When a college student is looking for others’ input on a social issue, for instance, music, fashion or dating, he or she may turn to one of the many social networking Web sites, such as Facebook or MySpace, to discuss it with friends or to read what others have said about a comparable matter.
However, many college students do not know that Facebook not only offers applications to guide one’s personal life, but also a student’s academic trials and tribulations as well.
Applications can be anything from quizzes, games, and new ways to interact with your Facebook friends. They are small programs, generally built by a third party. Applications offer a wide range of options.
One of the categories is education. Students can turn to Facebook to share their class schedule, form study groups, and share, purchase or sell textbooks. These virtual study groups give classmates an opportunity to share questions, compare notes, and review for tests.
Experts have shown that joining a study group can enhance a student’s learning process. Students are able to move outside their circle of friends, and reach out to that annoying nerd who ceaselessly takes notes and asks questions in class. This person will be a new best friend.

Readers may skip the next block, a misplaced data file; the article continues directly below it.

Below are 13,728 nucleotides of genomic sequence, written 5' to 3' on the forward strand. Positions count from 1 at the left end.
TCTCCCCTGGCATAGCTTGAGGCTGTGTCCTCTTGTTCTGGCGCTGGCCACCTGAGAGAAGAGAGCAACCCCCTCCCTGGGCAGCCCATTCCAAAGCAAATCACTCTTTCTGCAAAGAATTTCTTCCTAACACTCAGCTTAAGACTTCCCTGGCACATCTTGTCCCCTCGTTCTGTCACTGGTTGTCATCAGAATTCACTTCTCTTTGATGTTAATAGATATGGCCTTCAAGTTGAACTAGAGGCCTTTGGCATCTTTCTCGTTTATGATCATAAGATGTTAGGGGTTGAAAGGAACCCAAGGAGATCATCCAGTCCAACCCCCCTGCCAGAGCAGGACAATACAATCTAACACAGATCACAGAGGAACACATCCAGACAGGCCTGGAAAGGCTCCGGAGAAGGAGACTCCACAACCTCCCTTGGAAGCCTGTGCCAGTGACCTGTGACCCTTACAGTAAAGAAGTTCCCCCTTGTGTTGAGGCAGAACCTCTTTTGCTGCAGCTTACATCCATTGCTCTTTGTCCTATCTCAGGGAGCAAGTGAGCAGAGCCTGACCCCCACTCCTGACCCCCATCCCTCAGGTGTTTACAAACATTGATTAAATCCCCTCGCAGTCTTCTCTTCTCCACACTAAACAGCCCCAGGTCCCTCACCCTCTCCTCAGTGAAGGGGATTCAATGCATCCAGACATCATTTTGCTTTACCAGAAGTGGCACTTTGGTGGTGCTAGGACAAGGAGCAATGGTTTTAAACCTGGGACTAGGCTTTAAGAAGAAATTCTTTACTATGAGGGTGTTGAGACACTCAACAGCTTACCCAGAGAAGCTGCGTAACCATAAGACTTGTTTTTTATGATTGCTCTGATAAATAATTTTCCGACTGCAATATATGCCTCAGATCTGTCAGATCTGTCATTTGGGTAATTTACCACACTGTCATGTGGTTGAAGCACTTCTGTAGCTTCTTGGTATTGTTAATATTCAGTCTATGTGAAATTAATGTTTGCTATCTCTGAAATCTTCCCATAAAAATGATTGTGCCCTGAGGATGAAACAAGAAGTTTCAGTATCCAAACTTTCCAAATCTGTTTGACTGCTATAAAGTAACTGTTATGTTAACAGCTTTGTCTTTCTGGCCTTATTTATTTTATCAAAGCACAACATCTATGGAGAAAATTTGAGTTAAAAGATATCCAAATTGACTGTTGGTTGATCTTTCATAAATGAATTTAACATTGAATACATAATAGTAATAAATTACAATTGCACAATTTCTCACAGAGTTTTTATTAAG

These educational applications have been very successful. “Courses 2.0” was recently named the fourth-best application on Facebook by PC Magazine. This application allows users to share a class schedule visually on a profile page, save money by sharing and buying textbooks, and according to Courses 2.0 creator, Cramster.com, form a network of peers to “knock out the homework you get stuck on.”
Some other help-you-study applications available on Facebook include:
Cram101 College Study Network: outlines and highlights thousands of college textbooks. They offer sample examinations and the opportunity to share notes with fellow classmates.
Study Groups: lets students quickly and easily collaborate with classmates, and plan homework for courses.
For students considering undergraduate or graduate school, Kaplan Test Prep and Admissions recently introduced “Qbank,” a suite of applications designed for students preparing for licensing or entrance exams, including SAT preparation for high school students.
Then-Harvard student Mark Zuckerberg launched Facebook in February, 2004 as a hobby project. Initially, it was available only to college students and faculty in the U.S. and Canada, and only accessible to students with a valid college-issued e-mail address. According to Mashable.com, by September 2005, nearly 85 percent of students at the Facebook-recognized schools had an account.
Today, Facebook.com ranks as the fourth most-visited site on the Web, behind Google, Yahoo, and YouTube, as ranked by the Web traffic-ranking company, Alexa. Facebook boasts having over 200 million users worldwide.